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Terror in Europe and what's (not) been done about it
Posted 3/23/17 , edited 3/23/17
Yesterday, on the anniversary of the Brussels terror bombing, an attack occurred.
http://www.reuters.com/article/us-britain-security-photographer-idUSKBN16T1Y5
Five dead including a police officer and the suspect with 40+ injured. Suspect was known to MI5 as an extremist threat.
A few days before that in Orly, France
http://www.chicagotribune.com/news/nationworld/ct-orly-airport-attack-20170320-story.html
Today in Belgium
http://www.bbc.com/news/world-europe-39369202
Today in London, probably just a scare I hope but it just shows how jumpy these attacks have made people
http://www.independent.co.uk/news/old-street-suspicious-package-evacuate-met-police-a7645981.html

In both the Westminster and Orly attacks the suspects were known to intelligence services. Why is it that these men were free to commit these acts of terror? These aren't the first known extremists to go on to commit terror attacks either.

Update: 8 arrested during overnight raids at six different locations in connection with the Westminster attack
http://abcnews.go.com/International/firearms-incident-reported-uk-houses-parliament/story?id=46300284
No further details about their identities or connection but I can imagine it was a gang/extremist group
I recall similar raids after Brussels, Bataclan and Nice attacks
Why is it these raids don't happen BEFORE the attacks???

Also just learned an American celebrating his 25th wedding anniversary was killed in the Westminster attack. Thanks to the incompetence of MI5 and whatever other intelligence groups who knew about the suspect and his buddies.

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Posted 3/23/17
This is hardly a European problem, though it is undeniably a problem nonetheless. As I recall, the Orlando Nightclub shooter also was identified as a threat when he committed his crime and even when he legally purchased his weapons. In the USA you can still legally buy weapons despite being on the FBI's watchlist and they too ought to be a bit more proactive in how they prevent this kind of shit from happening. But yeah, people in general should get treated way more like threats if they are almost certainly thought of as threats.
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Posted 3/23/17 , edited 3/23/17


Data via the Global Terrorism Database: http://www.start.umd.edu/gtd/
Chart via Quartz: https://www.theatlas.com/charts/NkXIQaa7l
Posted 3/23/17 , edited 3/23/17

octorockandroll wrote:

This is hardly a European problem, though it is undeniably a problem nonetheless. As I recall, the Orlando Nightclub shooter also was identified as a threat when he committed his crime and even when he legally purchased his weapons. In the USA you can still legally buy weapons despite being on the FBI's watchlist and they too ought to be a bit more proactive in how they prevent this kind of shit from happening. But yeah, people in general should get treated way more like threats if they are almost certainly thought of as threats.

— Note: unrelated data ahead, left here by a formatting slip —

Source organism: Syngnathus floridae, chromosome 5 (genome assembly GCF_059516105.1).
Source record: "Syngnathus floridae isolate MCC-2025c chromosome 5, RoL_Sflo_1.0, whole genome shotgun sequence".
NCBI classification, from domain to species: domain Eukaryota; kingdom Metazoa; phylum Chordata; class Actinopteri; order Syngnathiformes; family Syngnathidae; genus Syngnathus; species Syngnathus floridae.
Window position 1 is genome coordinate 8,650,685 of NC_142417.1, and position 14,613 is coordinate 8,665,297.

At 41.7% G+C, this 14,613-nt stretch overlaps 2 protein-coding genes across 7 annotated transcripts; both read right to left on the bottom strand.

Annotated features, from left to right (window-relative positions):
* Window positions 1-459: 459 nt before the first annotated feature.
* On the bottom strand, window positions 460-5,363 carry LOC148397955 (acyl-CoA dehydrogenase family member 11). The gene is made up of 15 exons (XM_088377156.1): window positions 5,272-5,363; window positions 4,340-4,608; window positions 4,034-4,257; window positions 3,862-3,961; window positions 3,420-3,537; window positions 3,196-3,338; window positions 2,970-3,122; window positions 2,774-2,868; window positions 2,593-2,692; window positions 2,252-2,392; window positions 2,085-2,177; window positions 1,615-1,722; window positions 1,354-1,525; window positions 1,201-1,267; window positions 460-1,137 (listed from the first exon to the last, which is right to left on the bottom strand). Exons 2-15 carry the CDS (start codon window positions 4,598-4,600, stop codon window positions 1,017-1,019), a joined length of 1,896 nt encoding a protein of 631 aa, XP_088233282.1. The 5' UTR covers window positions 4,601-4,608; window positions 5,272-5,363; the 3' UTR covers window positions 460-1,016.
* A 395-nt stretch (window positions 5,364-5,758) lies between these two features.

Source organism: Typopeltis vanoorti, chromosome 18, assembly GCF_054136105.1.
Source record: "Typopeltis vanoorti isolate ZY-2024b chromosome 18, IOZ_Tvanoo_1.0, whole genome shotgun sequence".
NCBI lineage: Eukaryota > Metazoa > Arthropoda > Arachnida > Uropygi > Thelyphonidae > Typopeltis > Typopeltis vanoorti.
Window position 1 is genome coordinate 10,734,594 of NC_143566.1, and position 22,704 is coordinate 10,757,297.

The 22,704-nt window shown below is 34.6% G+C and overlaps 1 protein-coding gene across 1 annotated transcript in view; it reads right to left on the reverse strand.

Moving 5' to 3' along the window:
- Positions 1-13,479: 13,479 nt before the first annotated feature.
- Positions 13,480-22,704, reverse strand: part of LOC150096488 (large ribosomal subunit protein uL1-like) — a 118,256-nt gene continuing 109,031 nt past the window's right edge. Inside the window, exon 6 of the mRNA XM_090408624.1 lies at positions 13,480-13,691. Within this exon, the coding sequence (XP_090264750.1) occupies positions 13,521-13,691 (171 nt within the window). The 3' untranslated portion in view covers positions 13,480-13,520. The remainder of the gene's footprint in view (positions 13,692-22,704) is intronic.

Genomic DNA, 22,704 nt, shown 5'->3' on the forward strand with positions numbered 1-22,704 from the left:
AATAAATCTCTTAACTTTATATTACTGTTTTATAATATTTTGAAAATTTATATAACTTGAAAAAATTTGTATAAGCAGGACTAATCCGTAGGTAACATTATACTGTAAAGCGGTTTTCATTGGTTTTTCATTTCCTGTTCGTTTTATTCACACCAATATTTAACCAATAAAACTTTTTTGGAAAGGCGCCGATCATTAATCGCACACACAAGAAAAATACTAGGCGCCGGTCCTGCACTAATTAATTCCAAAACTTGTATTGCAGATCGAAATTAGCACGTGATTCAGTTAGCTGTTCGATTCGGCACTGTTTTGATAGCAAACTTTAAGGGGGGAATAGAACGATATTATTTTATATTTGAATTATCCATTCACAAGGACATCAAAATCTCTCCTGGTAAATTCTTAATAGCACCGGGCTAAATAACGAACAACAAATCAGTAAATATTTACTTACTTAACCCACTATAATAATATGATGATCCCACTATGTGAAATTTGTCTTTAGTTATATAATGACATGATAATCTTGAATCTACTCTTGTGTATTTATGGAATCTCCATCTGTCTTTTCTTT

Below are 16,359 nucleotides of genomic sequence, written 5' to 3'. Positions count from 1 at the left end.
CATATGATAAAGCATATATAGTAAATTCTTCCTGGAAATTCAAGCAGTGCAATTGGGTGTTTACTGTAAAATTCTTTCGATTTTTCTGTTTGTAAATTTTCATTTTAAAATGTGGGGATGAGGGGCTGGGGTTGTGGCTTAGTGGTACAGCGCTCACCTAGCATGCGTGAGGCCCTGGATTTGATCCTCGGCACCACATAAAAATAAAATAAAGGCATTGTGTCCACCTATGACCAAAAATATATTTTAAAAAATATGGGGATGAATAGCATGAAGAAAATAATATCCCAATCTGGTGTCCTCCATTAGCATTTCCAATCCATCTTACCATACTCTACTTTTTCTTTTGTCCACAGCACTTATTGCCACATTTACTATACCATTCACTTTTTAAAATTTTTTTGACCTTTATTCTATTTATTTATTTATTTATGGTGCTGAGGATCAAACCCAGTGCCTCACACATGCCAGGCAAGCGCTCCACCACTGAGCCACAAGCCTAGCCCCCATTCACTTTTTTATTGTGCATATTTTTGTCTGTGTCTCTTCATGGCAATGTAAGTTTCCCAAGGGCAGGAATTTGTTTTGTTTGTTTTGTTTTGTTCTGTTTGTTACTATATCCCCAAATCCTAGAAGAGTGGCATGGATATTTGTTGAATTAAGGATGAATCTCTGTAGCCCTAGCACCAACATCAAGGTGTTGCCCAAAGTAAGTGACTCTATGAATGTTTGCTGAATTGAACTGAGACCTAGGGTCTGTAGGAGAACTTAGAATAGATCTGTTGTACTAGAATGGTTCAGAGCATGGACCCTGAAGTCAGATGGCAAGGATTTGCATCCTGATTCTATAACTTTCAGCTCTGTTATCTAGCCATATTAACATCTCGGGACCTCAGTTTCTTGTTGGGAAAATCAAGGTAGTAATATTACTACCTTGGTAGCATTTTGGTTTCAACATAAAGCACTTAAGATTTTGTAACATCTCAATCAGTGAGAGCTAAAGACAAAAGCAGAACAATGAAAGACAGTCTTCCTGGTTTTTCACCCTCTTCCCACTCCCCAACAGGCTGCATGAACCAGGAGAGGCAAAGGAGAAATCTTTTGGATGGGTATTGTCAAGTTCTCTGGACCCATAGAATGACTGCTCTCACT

Oh yeah I forgot about Omar. He should not have been free to walk American streets in the first place. Thankfully he chose to use a gun rather than steal a semi and kill almost twice the amount of people.


Hairbelly wrote:



Data via the Global Terrorism Database: http://www.start.umd.edu/gtd/



>all that red in central and south america
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Posted 3/23/17 , edited 3/23/17

octorockandroll wrote:

This is hardly a European problem, though it is undeniably a problem nonetheless. As I recall, the Orlando Nightclub shooter also was identified as a threat when he committed his crime and even when he legally purchased his weapons. In the USA you can still legally buy weapons despite being on the FBI's watchlist and they too ought to be a bit more proactive in how they prevent this kind of shit from happening.


Why did you bring up guns like they are the problem?
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Posted 3/23/17 , edited 3/23/17

MonoDreams wrote:


octorockandroll wrote:

This is hardly a European problem, though it is undeniably a problem nonetheless. As I recall, the Orlando Nightclub shooter also was identified as a threat when he committed his crime and even when he legally purchased his weapons. In the USA you can still legally buy weapons despite being on the FBI's watchlist and they too ought to be a bit more proactive in how they prevent this kind of shit from happening.


Why did you bring up guns like they are the problem?


Why did you twist my words to make me say guns are the problem when I clearly said that the lack of enforcement on people who are seriously suspected of being terrorists was the problem?
Posted 3/23/17